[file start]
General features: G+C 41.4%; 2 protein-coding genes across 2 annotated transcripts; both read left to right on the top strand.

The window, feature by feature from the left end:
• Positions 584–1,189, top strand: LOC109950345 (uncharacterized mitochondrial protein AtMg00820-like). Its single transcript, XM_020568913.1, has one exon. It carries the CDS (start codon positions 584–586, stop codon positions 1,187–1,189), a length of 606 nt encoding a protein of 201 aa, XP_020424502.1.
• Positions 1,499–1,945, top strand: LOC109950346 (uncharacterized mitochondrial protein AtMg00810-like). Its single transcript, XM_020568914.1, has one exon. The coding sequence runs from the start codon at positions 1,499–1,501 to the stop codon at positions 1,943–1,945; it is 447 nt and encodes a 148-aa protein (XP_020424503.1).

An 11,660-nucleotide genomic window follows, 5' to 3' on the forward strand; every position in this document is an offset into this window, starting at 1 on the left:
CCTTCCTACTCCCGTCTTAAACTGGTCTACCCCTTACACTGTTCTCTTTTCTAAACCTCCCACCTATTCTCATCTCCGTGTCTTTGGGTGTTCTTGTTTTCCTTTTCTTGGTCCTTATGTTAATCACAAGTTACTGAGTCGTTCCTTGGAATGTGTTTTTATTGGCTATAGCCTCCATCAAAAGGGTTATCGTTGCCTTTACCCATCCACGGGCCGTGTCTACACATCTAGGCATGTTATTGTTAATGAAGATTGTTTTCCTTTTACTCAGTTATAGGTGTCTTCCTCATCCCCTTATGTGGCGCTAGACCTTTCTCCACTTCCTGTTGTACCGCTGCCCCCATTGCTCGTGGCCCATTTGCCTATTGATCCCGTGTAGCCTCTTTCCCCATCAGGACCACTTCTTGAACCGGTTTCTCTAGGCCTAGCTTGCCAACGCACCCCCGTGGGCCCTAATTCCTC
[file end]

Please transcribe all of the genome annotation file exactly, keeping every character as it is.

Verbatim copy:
General features: G+C 41.4%; 2 protein-coding genes across 2 annotated transcripts; both read left to right on the top strand.

The window, feature by feature from the left end:
• Positions 584–1,189, top strand: LOC109950345 (uncharacterized mitochondrial protein AtMg00820-like). Its single transcript, XM_020568913.1, has one exon. It carries the CDS (start codon positions 584–586, stop codon positions 1,187–1,189), a length of 606 nt encoding a protein of 201 aa, XP_020424502.1.
• Positions 1,499–1,945, top strand: LOC109950346 (uncharacterized mitochondrial protein AtMg00810-like). Its single transcript, XM_020568914.1, has one exon. The coding sequence runs from the start codon at positions 1,499–1,501 to the stop codon at positions 1,943–1,945; it is 447 nt and encodes a 148-aa protein (XP_020424503.1).

An 11,660-nucleotide genomic window follows, 5' to 3' on the forward strand; every position in this document is an offset into this window, starting at 1 on the left:
CCTTCCTACTCCCGTCTTAAACTGGTCTACCCCTTACACTGTTCTCTTTTCTAAACCTCCCACCTATTCTCATCTCCGTGTCTTTGGGTGTTCTTGTTTTCCTTTTCTTGGTCCTTATGTTAATCACAAGTTACTGAGTCGTTCCTTGGAATGTGTTTTTATTGGCTATAGCCTCCATCAAAAGGGTTATCGTTGCCTTTACCCATCCACGGGCCGTGTCTACACATCTAGGCATGTTATTGTTAATGAAGATTGTTTTCCTTTTACTCAGTTATAGGTGTCTTCCTCATCCCCTTATGTGGCGCTAGACCTTTCTCCACTTCCTGTTGTACCGCTGCCCCCATTGCTCGTGGCCCATTTGCCTATTGATCCCGTGTAGCCTCTTTCCCCATCAGGACCACTTCTTGAACCGGTTTCTCTAGGCCTAGCTTGCCAACGCACCCCCGTGGGCCCTAATTCCTC